Tremendous progress in the science of extrasolar planets has been achieved since the discovery of a Jupiter orbiting the nearby Sun-like star 51 Pegasi in 1995. Theoretical models have now reached enough maturity to predict the characteristic properties of these new worlds, mass, radius, atmospheric signatures, and can be confronted with available observations. We review our current knowledge of the physical properties of exoplanets, internal structure and composition, atmospheric signatures, including expected biosignatures for exo-Earth planets, evolution, and the impact of tidal interaction and stellar irradiation on these properties for the short-period planets. We discuss the most recent theoretical achievements in the field and the still pending questions. We critically analyze the different solutions suggested to explain abnormally large radii of a significant fraction of transiting exoplanets. Special attention is devoted to the recently discovered transiting objects in the overlapping mass range between massive planets and low-mass brown dwarfs, stressing the ambiguous nature of these bodies, and we discuss the possible observable diagnostics to identify these two distinct populations. We also review our present understanding of planet formation and critically examine the different suggested formation mechanisms. We expect this review will provide the basic theoretical background to capture the essentials of the physics of exoplanet formation, structure and evolution and the related observable signatures.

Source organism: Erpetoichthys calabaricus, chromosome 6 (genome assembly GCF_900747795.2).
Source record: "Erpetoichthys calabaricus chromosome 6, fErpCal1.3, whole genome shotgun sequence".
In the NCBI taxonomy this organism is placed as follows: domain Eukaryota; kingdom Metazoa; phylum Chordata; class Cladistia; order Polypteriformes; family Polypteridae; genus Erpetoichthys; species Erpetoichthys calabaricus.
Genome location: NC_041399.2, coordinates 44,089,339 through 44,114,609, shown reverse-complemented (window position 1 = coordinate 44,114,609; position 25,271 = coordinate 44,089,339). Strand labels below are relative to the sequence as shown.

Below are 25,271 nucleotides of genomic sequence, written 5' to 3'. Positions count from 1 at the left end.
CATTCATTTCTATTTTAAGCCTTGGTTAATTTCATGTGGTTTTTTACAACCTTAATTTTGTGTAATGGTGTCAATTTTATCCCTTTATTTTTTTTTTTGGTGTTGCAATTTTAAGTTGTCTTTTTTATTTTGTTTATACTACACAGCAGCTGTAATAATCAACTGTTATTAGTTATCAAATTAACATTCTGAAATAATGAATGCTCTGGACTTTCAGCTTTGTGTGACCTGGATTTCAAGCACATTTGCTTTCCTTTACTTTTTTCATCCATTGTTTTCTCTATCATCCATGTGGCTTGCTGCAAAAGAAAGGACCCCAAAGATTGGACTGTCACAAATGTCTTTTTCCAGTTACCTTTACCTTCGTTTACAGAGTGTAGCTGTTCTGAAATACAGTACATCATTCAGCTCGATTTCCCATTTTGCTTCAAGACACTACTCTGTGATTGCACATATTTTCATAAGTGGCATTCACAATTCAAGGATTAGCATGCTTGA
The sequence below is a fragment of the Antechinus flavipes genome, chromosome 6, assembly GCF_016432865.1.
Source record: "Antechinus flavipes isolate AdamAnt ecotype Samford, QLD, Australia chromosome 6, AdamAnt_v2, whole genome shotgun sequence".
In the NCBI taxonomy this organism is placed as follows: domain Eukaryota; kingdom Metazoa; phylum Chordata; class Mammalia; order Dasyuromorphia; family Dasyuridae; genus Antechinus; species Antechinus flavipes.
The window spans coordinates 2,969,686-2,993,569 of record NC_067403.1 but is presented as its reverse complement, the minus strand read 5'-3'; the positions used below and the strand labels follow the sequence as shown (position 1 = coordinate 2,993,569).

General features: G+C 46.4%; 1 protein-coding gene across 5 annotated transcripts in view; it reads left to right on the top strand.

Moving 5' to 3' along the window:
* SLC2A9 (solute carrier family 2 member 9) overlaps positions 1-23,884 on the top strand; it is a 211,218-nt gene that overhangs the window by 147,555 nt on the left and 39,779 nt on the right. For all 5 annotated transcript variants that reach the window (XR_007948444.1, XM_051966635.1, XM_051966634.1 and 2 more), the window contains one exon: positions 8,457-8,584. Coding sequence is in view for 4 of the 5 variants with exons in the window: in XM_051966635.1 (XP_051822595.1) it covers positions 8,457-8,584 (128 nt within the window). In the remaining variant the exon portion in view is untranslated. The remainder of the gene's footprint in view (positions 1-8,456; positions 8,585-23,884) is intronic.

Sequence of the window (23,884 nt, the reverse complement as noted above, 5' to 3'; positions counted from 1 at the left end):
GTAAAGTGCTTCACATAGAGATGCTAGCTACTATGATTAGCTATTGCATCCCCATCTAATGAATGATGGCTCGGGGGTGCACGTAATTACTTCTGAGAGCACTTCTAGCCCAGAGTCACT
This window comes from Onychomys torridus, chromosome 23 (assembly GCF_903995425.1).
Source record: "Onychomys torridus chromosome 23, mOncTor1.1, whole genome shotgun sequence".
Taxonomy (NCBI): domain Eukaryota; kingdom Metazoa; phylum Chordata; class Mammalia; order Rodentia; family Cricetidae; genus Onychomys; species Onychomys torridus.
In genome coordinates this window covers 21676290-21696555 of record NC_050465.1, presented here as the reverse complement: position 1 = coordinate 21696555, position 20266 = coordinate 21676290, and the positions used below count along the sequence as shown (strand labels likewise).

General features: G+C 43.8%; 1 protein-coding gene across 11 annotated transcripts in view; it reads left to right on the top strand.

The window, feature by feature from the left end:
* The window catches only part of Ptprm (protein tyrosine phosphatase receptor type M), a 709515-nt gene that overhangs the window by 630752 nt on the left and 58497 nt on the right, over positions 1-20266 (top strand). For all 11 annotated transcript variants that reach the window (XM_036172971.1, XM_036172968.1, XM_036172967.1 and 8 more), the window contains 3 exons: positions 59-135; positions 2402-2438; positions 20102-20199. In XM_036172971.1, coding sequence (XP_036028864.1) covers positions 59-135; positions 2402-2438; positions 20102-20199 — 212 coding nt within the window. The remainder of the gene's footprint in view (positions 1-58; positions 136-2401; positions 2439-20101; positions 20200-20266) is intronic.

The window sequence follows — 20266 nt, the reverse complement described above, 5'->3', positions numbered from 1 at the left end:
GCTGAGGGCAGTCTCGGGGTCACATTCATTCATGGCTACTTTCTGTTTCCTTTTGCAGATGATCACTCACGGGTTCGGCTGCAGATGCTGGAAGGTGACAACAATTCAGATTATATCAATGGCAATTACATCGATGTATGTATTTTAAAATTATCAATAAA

ASJC Scopus subject areas
- Physics and Astronomy(all)